Ivorian Chocolate Makers Promote Locally-made Chocolatei
    X
    July 29, 2016 4:02 PM
    Ivory Coast is the world's top producer of cocoa but hardly any of it is processed into chocolate there. Instead, the cocoa is sent abroad to chocolate makers in Europe and elsewhere. This is a general problem throughout Africa – massive exports of raw materials but few finished goods. As Emilie Iob reports from Abidjan, several Ivorian entrepreneurs are working to change that formula - 100 percent Ivorian chocolate bar at a time.
    Video

    Video Ivorian Chocolate Makers Promote Locally-made Chocolate

    Ivory Coast is the world's top producer of cocoa but hardly any of it is processed into chocolate there. Instead, the cocoa is sent abroad to chocolate makers in Europe and elsewhere. This is a general problem throughout Africa – massive exports of raw materials but few finished goods. As Emilie Iob reports from Abidjan, several Ivorian entrepreneurs are working to change that formula - 100 percent Ivorian chocolate bar at a time.
    Video

    Video Tesla Opens Battery-Producing Gigafactory

    Two years after starting to produce electric cars, U.S. car maker Tesla Motors has opened the first part of its huge battery manufacturing plant, which will eventually cover more than a square kilometer. Situated close to Reno, Nevada, the so-called Gigafactory will eventually produce more lithium-ion batteries than were made worldwide in 2013. VOA's George Putic reports.
    Video

    Video Polio-affected Afghan Student Fulfilling Her Dreams in America

    Afghanistan is one of only two countries in the world where children still get infected by polio. The other is Pakistan. Mahbooba Akhtarzada who is from Afghanistan, was disabled by polio, but has managed to overcome the obstacles caused by this crippling disease. VOA's Zheela Nasari caught up with Akhtarzada and brings us this report narrated by Bronwyn Benito.
    Video

    Video Hillary Clinton Promises to Build a 'Better Tomorrow'

    Democratic presidential candidate Hillary Clinton urged voters Thursday not to give in to the politics of fear. She vowed to unite the country and move it forward if elected in November. Clinton formally accepted the Democratic Party's nomination at its national convention in Philadelphia. VOA national correspondent Jim Malone has more.
    Video

    Video Trump Tones Down Praise for Russia

    Republican presidential candidate Donald Trump is toning down his compliments for Russia and Vladimir Putin as such rhetoric got him in trouble recently. After calling on Russia to find 30.000 missing emails from rival Hillary Clinton, Trump told reporters he doesn't know Putin and never called him a great leader, just one who's better than President Barack Obama. Putin has welcomed Trump's overtures, but, as Zlatica Hoke reports, ordinary Russians say they are not putting much faith in Trump.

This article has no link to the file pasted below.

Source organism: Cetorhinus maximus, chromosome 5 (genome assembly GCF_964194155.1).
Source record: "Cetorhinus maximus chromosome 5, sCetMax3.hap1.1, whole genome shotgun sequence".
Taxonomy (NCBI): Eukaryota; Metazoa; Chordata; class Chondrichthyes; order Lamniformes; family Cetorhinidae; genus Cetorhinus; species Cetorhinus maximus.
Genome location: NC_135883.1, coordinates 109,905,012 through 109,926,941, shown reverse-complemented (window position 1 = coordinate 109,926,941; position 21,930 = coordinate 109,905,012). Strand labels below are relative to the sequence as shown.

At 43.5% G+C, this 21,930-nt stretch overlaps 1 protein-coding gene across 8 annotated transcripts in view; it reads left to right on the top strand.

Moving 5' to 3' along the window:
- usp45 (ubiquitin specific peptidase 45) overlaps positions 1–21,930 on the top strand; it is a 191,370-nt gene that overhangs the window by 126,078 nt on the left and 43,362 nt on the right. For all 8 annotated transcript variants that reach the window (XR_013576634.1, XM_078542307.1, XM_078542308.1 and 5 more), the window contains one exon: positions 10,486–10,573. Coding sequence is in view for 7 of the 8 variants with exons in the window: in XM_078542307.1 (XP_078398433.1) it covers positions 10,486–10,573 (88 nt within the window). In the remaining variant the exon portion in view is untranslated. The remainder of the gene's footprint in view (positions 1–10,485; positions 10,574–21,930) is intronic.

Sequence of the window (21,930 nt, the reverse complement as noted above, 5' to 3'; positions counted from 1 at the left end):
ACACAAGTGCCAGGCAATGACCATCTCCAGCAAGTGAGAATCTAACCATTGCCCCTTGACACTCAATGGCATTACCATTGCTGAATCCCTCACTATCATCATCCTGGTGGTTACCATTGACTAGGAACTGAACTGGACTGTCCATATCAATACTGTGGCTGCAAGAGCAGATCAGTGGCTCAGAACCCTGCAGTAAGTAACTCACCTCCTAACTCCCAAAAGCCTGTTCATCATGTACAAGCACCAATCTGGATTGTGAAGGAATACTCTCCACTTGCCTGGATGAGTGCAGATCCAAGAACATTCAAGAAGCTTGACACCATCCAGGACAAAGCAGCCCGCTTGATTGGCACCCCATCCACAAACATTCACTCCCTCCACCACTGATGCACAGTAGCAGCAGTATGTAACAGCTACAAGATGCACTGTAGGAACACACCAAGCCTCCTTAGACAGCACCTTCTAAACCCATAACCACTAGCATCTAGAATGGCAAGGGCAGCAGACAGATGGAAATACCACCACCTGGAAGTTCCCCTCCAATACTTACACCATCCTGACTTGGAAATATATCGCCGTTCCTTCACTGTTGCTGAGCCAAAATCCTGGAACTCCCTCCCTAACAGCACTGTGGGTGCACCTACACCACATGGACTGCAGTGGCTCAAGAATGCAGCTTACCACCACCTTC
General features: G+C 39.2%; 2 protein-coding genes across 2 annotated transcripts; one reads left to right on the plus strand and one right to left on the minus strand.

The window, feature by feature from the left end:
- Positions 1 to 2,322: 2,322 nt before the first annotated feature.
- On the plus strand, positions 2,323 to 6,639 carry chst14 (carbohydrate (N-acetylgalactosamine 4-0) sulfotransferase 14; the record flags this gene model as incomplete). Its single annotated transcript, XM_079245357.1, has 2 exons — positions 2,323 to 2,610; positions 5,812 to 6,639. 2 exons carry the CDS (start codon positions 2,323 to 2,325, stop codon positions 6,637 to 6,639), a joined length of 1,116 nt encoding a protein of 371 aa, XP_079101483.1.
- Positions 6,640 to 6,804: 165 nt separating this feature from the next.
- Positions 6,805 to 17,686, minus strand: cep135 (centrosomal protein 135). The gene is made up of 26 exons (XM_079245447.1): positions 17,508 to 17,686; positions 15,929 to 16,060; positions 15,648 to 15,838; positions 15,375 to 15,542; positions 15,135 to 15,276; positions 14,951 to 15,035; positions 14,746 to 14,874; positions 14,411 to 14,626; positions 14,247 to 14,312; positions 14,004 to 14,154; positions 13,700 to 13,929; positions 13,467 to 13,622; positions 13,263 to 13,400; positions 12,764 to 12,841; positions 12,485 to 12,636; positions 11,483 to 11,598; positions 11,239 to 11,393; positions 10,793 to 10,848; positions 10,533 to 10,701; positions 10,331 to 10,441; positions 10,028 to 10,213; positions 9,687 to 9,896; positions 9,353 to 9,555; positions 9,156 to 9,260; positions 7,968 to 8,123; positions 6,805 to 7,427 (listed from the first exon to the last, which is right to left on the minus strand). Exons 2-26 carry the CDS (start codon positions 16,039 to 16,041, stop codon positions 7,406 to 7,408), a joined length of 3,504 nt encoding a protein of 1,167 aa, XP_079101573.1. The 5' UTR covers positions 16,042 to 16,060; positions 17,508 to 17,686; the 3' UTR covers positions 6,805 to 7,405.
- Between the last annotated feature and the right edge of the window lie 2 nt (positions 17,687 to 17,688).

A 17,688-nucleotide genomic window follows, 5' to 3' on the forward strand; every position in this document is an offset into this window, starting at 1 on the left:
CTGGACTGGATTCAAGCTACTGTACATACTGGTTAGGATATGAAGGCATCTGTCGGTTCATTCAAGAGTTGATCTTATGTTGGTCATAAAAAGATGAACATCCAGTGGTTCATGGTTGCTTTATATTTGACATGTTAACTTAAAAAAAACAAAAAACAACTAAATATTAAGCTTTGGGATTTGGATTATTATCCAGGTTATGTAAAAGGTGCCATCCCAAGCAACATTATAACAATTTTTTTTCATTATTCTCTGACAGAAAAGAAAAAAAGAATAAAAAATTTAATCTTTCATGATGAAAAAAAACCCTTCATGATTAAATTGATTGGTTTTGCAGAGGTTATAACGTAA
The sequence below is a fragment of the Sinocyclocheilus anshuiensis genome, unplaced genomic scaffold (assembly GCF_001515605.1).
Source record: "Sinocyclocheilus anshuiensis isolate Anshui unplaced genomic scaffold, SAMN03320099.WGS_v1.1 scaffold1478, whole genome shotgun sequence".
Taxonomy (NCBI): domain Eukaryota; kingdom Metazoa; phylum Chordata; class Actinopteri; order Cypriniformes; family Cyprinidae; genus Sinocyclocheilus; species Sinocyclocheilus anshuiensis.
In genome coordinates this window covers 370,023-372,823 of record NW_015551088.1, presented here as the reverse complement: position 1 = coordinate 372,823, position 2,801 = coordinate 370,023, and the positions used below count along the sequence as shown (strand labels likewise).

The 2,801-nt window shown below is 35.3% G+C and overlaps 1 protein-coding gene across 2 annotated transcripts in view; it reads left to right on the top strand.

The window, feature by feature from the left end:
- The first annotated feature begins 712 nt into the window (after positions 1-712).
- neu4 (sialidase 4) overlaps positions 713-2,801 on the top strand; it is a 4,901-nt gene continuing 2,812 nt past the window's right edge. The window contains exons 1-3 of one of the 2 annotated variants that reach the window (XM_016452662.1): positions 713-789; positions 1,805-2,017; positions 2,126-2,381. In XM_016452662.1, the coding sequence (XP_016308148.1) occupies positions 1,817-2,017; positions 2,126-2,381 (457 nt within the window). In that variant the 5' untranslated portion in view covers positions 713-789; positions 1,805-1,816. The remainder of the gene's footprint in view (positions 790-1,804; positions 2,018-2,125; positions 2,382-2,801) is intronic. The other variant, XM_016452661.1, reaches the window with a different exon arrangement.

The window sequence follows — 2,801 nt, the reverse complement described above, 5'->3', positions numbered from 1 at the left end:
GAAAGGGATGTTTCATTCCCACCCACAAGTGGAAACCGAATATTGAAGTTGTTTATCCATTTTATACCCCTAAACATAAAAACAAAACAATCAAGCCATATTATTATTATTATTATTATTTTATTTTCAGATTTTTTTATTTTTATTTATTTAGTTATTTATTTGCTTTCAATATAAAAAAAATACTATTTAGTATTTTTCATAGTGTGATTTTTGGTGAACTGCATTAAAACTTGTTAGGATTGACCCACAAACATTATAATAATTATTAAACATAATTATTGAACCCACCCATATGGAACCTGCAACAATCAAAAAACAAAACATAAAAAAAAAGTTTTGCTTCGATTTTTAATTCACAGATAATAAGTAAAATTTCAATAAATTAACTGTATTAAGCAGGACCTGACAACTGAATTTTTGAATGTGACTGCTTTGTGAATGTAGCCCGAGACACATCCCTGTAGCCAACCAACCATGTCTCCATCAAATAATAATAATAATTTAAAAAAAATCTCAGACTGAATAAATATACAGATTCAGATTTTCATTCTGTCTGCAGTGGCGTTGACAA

Video

    Video Uganda Unveils its First Solar-powered Bus

    A solar-powered bus described by its Ugandan makers as the first in Africa has made its public debut. Kiira Motors' electric bus, Kayoola, displayed recently at a stadium in Uganda's capital. From Kampala, Maurice Magorane filed this report narrated by Salem Solomon.
    Video

    Video Silicon Valley: More Than A Place, It's a Culture

    Silicon Valley is a technology powerhouse and a place that companies such as Google, Facebook and Apple call home. It is a region in northern California that stretches from San Francisco to San Jose. But, more than that, it's known for its startup culture. VOA's Elizabeth Lee went inside one company to find out what it's like to work in a startup.
    Video

    Video Immigrant Delegate Marvels at Democratic Process

    It’s been a bitter and divisive election season – but first time Indian-American delegate Dr. Shashi Gupta headed to the Democratic National Convention with a sense of hope. VOA’s Katherine Gypson followed this immigrant with the love of U.S. politics all the way to Philadelphia.
    Video

    Video Dutch Entrepreneurs Turn Rainwater Into Beer

    June has been recorded as one of the wettest months in more than a century in many parts of Europe. To a group of entrepreneurs in Amsterdam the rain came as a blessing, as they used the extra water to brew beer. Serginho Roosblad has more to the story.
    Video

    Video Commerce Thrives on US-Mexico Border

    At the Democratic Convention in Philadelphia this week, the party’s presumptive presidential nominee, Hillary Clinton, is expected to attack proposals made by her opponent, Republican presidential nominee Donald Trump, to build a wall along the U.S.-Mexico border. Last Friday, President Barack Obama hosted his Mexican counterpart, President Enrique Peña Nieto, to underscore the good relations between the two countries. VOA’s Greg Flakus reports from Tucson.
    Video

    Video Film Helps Save Ethiopian Children Thought to be Cursed

    'Omo Child' looks at effort of African man to stop killings of ‘mingi’ children
    Video

    Video London’s Financial Crown at Risk as Rivals Eye Brexit Opportunities

    By most measures, London rivals New York as the only true global financial center. But Britain’s vote to leave the European Union – so-called ‘Brexit’ – means the city could lose its right to sell services tariff-free across the bloc, risking its position as Europe’s financial headquarters. Already some banks have said they may shift operations to the mainland. Henry Ridgwell reports from London.

    Special Report

    Adrift The Invisible African Diaspora